Fiction house was a publisher of both pulp magazines and comics and the contents often overlapped, probably the best example being my favorite Fiction House comics character Kaanga the Jungle Lord. I've written before about my fondness for the blond Tarzan clone Ki-Gor, who appeared in the Fiction House pulp magazine Jungle Stories and is arguably the most successful jungle lord hero other than Tarzan. Well, Kaanga was the comic book version of Ki-Gor. They were, for all intents and purposes, the same character, with the same origin, same appearance, etc. I've always wondered why Fiction House changed the character's name for the comic book version. Copyright reasons, perhaps. The pulp and comics characters are inextricably linked though. Many Kaanga covers are line drawing versions of painted Ki-Gor covers and the later Ki-Gor pulps used cropped panels from Kaanga as spot illustrations.
Kaanga appeared in the very first issue of Jungle Comics in 1940 (just two years after the creation of Superman) and remained the cover feature for the full run of the comic book, over a hundred and sixty issues, and twenty issues of his own eponymous comic book to boot. So just as Ki-Gor was the second most successful pulp jungle lord, Kaanga was the number two comics jungle lord. (Marvel Comics' Kazar might have caught up by now in sheer number of comic book appearances, but not consecutively.)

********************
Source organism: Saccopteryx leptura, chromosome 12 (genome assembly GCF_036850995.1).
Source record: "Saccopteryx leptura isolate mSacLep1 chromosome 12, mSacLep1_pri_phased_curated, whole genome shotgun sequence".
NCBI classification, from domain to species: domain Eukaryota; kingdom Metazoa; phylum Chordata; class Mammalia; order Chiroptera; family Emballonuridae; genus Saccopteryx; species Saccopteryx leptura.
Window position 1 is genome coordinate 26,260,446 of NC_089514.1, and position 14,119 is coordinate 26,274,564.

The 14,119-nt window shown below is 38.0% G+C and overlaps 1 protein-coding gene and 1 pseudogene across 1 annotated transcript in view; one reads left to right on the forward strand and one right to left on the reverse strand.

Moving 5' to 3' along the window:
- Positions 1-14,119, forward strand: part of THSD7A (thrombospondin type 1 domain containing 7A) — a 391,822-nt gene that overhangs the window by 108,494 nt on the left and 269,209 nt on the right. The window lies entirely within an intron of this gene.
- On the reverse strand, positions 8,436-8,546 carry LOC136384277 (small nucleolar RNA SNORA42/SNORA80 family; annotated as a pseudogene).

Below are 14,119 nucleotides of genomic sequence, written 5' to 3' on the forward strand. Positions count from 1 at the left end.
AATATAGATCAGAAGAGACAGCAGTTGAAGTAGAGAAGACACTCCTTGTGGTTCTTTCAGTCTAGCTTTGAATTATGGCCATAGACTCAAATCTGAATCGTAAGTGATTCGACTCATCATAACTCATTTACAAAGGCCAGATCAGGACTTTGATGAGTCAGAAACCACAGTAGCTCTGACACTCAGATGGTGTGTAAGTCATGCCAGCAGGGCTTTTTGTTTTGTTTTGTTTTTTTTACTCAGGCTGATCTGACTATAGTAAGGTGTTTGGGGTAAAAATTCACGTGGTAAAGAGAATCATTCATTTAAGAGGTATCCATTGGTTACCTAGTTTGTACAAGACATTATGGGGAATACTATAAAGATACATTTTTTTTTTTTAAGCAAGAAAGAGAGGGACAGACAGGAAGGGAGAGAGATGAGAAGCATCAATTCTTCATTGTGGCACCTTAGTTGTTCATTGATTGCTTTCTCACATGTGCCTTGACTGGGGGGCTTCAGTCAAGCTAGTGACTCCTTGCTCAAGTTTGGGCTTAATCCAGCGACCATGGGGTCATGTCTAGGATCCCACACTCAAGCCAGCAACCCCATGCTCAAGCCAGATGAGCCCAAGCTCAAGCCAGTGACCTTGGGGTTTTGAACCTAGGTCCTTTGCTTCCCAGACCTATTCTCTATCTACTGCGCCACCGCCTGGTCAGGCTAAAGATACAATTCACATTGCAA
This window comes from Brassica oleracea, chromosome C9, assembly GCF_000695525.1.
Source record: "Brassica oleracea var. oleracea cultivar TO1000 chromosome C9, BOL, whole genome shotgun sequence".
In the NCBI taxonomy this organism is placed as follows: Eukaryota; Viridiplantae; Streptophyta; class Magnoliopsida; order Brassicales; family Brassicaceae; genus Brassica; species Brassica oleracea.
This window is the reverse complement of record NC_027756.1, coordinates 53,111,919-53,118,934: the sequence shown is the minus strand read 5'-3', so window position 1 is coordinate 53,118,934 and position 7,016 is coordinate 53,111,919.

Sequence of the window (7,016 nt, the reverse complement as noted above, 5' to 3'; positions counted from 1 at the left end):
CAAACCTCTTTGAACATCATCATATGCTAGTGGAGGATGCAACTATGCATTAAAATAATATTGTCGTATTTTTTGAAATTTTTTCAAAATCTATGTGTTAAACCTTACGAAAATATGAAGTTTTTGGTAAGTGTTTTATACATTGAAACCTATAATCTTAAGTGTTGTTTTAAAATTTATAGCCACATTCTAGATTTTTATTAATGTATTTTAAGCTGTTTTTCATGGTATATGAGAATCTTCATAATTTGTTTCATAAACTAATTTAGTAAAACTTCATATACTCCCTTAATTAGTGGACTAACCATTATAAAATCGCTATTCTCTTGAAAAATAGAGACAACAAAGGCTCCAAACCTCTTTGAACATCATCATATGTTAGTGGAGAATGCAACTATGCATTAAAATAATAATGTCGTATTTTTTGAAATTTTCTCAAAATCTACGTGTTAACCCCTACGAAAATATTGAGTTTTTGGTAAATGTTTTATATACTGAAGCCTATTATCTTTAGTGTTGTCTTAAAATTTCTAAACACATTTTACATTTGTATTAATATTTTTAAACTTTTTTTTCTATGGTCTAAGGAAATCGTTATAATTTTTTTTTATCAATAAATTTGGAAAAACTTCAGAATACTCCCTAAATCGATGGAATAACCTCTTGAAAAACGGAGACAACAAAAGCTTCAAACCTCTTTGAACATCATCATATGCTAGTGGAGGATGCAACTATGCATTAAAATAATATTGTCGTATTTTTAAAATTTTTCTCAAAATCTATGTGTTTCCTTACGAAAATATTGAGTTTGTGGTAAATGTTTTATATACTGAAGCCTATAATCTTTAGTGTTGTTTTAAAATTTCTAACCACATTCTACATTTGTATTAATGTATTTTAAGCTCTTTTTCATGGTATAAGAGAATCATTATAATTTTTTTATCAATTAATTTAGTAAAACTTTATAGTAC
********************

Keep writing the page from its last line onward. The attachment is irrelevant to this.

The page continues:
The Kaanga stories are usually mishmashes of jungle movies, with lots of lost cities, evil white hunters and scheming native witch doctors, but taken in context they're fun. The artwork runs from very very good to very very bad, and like all Fiction House titles, the pages are full of pin-up style drawings of nubile, scantily clad girls. (In fact, Kaanga's wife Ann, in her leopard skin bikini, was often more prominently featured on covers than Kaanga.) One notable artist was John Celardo who would later draw the Tarzan comic strip for a while. Blackhawk's Reed Crandall did a few issues of Kaanga as well.